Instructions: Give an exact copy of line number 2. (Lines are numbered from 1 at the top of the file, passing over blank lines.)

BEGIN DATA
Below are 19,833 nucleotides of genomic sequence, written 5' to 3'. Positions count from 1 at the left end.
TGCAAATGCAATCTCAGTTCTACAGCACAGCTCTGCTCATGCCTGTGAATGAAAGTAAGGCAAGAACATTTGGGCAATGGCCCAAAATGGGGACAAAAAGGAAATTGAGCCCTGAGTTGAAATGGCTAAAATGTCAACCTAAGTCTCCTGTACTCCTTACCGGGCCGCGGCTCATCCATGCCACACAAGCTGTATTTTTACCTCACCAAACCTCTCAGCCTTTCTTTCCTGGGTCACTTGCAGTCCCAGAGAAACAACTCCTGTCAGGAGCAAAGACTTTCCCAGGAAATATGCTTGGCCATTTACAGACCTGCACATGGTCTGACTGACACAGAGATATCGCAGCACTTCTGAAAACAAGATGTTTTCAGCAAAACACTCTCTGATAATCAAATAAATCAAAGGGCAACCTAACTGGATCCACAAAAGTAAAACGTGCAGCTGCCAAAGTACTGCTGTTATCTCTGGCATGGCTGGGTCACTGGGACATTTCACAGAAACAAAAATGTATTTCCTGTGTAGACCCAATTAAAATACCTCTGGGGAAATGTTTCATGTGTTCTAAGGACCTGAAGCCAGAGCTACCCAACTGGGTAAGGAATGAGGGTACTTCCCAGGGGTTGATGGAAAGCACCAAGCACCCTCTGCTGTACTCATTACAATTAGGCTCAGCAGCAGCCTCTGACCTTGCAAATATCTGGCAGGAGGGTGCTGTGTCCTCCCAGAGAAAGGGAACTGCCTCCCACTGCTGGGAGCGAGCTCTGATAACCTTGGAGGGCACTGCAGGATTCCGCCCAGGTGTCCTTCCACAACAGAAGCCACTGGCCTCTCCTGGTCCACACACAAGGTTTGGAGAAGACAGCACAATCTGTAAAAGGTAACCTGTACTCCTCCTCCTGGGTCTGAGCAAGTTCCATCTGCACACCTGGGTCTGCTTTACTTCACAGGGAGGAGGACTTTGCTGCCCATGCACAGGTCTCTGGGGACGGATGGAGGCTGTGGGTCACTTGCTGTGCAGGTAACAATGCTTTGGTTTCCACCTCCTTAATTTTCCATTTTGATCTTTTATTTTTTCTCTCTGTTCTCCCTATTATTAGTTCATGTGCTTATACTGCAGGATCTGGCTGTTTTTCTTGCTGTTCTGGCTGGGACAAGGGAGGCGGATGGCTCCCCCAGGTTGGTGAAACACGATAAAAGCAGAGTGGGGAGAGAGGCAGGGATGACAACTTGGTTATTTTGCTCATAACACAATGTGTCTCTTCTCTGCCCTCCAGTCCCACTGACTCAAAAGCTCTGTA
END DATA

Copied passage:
TGCAAATGCAATCTCAGTTCTACAGCACAGCTCTGCTCATGCCTGTGAATGAAAGTAAGGCAAGAACATTTGGGCAATGGCCCAAAATGGGGACAAAAAGGAAATTGAGCCCTGAGTTGAAATGGCTAAAATGTCAACCTAAGTCTCCTGTACTCCTTACCGGGCCGCGGCTCATCCATGCCACACAAGCTGTATTTTTACCTCACCAAACCTCTCAGCCTTTCTTTCCTGGGTCACTTGCAGTCCCAGAGAAACAACTCCTGTCAGGAGCAAAGACTTTCCCAGGAAATATGCTTGGCCATTTACAGACCTGCACATGGTCTGACTGACACAGAGATATCGCAGCACTTCTGAAAACAAGATGTTTTCAGCAAAACACTCTCTGATAATCAAATAAATCAAAGGGCAACCTAACTGGATCCACAAAAGTAAAACGTGCAGCTGCCAAAGTACTGCTGTTATCTCTGGCATGGCTGGGTCACTGGGACATTTCACAGAAACAAAAATGTATTTCCTGTGTAGACCCAATTAAAATACCTCTGGGGAAATGTTTCATGTGTTCTAAGGACCTGAAGCCAGAGCTACCCAACTGGGTAAGGAATGAGGGTACTTCCCAGGGGTTGATGGAAAGCACCAAGCACCCTCTGCTGTACTCATTACAATTAGGCTCAGCAGCAGCCTCTGACCTTGCAAATATCTGGCAGGAGGGTGCTGTGTCCTCCCAGAGAAAGGGAACTGCCTCCCACTGCTGGGAGCGAGCTCTGATAACCTTGGAGGGCACTGCAGGATTCCGCCCAGGTGTCCTTCCACAACAGAAGCCACTGGCCTCTCCTGGTCCACACACAAGGTTTGGAGAAGACAGCACAATCTGTAAAAGGTAACCTGTACTCCTCCTCCTGGGTCTGAGCAAGTTCCATCTGCACACCTGGGTCTGCTTTACTTCACAGGGAGGAGGACTTTGCTGCCCATGCACAGGTCTCTGGGGACGGATGGAGGCTGTGGGTCACTTGCTGTGCAGGTAACAATGCTTTGGTTTCCACCTCCTTAATTTTCCATTTTGATCTTTTATTTTTTCTCTCTGTTCTCCCTATTATTAGTTCATGTGCTTATACTGCAGGATCTGGCTGTTTTTCTTGCTGTTCTGGCTGGGACAAGGGAGGCGGATGGCTCCCCCAGGTTGGTGAAACACGATAAAAGCAGAGTGGGGAGAGAGGCAGGGATGACAACTTGGTTATTTTGCTCATAACACAATGTGTCTCTTCTCTGCCCTCCAGTCCCACTGACTCAAAAGCTCTGTA